Connection

At the heart of yoga is connection. But in a non-religious practice such as yoga, what exactly are we connecting to?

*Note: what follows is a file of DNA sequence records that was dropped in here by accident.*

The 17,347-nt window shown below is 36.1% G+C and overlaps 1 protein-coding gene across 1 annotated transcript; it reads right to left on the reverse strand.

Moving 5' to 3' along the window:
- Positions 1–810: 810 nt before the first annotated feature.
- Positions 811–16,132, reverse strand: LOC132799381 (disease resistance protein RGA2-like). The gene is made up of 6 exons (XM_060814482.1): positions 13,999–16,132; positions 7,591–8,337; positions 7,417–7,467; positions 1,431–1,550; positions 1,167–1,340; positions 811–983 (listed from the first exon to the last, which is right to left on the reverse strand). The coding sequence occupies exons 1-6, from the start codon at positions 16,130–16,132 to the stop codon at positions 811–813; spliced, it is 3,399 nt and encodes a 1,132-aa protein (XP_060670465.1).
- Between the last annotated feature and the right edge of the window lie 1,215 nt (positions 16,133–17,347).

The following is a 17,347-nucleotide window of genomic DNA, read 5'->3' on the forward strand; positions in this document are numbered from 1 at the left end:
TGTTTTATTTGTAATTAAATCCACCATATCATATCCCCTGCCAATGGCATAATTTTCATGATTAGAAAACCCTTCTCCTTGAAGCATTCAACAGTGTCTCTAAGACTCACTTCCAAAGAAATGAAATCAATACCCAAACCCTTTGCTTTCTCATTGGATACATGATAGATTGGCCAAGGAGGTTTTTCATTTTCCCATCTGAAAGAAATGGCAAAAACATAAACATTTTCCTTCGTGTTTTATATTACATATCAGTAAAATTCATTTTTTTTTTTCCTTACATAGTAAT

We are connecting to our breath. Without this, one could argue, we are merely stretching or exercising and while, obviously, there is nothing at all wrong with that, a yoga practice should offer something more. Something deeper. Something, if you are not repelled by the word, more spiritual. Re-discovering our breath can be a revelation and the benefits ripple out on many levels. In my classes I always begin with a time of breathing. This is a time of centring and quiet, an opportunity to fully arrive, to allow the stresses of the day to fall away and to mentally move yourself to a place of self-care and exploration. I often refer to this subtle shift from unconscious breathing, what you have been doing all day, to a time of conscious, or mindful, breathing. For many of us the breath is something we give scant thought too. Often, we are only aware of it during exercise, nerves or anxiety. The simple act of cultivating a more moment by moment awareness to our breathing can be extremely calming and can offer an immediate cure for the shallow, tight breaths common to modern living and high stress levels. It is what I like to call a Backpack Practice – one to carry with you at all times, which requires no equipment, no cost and no training. It can be performed anywhere and everywhere, completely undetected by other people. At a red light. In a meeting. Before talking to a group. On the train. Having a cup of tea in the garden after work. A few moments of conscious breathing and you can flick the switch from automatic pilot to fully in control in seconds. As you mindfully slow and deepen the breath, a number of other things begin to occur inside you behind the scenes. You switch to activating the parasympathetic nervous system, inducing a natural state of rest and restore and a move away from fight or flight. The heart rate begins to slow. The thoughts settle. A feeling of calm washes through all systems of the body. As you continue to focus, as you allow yourself to be aware of smaller and more subtle changes; the rise and expansion of the ribs and chest, the soft movement of the belly, a shift in your energy, the effects bed themselves in. It’s quick. It’s effective. It’s life changing. You begin to move your experience from the outer to a deeper, more vital inner experience. One of subtle energies, of nourishment, healing and wisdom. You begin to touch the still, calm centre at the heart of yourself, your anchor, your constant, that which remains undisturbed by the fluctuating waves of the outer experience. You glimpse peace. We are connecting with our inner stillness. With practice you will find you can check in with yourself effectively and accurately, using the quality of your breath as a reliable indicator of your current state of mind and stress levels. And the best part? You can then use that same breath to consciously turn around your felt experience. It is the most effective tool you have to alter your state of mind and it’s with you always.